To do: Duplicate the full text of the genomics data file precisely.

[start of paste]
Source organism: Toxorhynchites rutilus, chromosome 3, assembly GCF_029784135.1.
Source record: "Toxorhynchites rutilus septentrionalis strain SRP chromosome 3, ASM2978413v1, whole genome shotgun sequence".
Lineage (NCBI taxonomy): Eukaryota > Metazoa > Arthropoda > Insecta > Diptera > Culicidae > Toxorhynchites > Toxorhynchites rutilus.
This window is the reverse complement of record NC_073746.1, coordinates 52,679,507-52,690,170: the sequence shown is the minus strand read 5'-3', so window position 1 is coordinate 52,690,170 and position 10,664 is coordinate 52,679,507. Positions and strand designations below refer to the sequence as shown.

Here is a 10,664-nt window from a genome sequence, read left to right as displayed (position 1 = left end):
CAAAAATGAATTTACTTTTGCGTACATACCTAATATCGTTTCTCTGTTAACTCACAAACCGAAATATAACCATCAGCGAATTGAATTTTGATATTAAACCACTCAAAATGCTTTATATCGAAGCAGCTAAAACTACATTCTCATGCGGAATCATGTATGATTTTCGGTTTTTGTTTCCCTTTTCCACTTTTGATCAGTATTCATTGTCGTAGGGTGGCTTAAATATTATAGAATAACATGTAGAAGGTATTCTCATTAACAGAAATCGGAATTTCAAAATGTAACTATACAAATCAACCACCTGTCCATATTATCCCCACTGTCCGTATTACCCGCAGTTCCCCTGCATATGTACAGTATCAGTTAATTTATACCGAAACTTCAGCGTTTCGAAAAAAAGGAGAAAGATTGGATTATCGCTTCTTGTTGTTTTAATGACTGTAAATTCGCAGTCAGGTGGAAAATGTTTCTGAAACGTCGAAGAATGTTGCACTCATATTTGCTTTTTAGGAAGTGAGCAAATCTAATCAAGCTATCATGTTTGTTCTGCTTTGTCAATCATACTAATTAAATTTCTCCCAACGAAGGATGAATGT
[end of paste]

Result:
Source organism: Toxorhynchites rutilus, chromosome 3, assembly GCF_029784135.1.
Source record: "Toxorhynchites rutilus septentrionalis strain SRP chromosome 3, ASM2978413v1, whole genome shotgun sequence".
Lineage (NCBI taxonomy): Eukaryota > Metazoa > Arthropoda > Insecta > Diptera > Culicidae > Toxorhynchites > Toxorhynchites rutilus.
This window is the reverse complement of record NC_073746.1, coordinates 52,679,507-52,690,170: the sequence shown is the minus strand read 5'-3', so window position 1 is coordinate 52,690,170 and position 10,664 is coordinate 52,679,507. Positions and strand designations below refer to the sequence as shown.

Here is a 10,664-nt window from a genome sequence, read left to right as displayed (position 1 = left end):
CAAAAATGAATTTACTTTTGCGTACATACCTAATATCGTTTCTCTGTTAACTCACAAACCGAAATATAACCATCAGCGAATTGAATTTTGATATTAAACCACTCAAAATGCTTTATATCGAAGCAGCTAAAACTACATTCTCATGCGGAATCATGTATGATTTTCGGTTTTTGTTTCCCTTTTCCACTTTTGATCAGTATTCATTGTCGTAGGGTGGCTTAAATATTATAGAATAACATGTAGAAGGTATTCTCATTAACAGAAATCGGAATTTCAAAATGTAACTATACAAATCAACCACCTGTCCATATTATCCCCACTGTCCGTATTACCCGCAGTTCCCCTGCATATGTACAGTATCAGTTAATTTATACCGAAACTTCAGCGTTTCGAAAAAAAGGAGAAAGATTGGATTATCGCTTCTTGTTGTTTTAATGACTGTAAATTCGCAGTCAGGTGGAAAATGTTTCTGAAACGTCGAAGAATGTTGCACTCATATTTGCTTTTTAGGAAGTGAGCAAATCTAATCAAGCTATCATGTTTGTTCTGCTTTGTCAATCATACTAATTAAATTTCTCCCAACGAAGGATGAATGT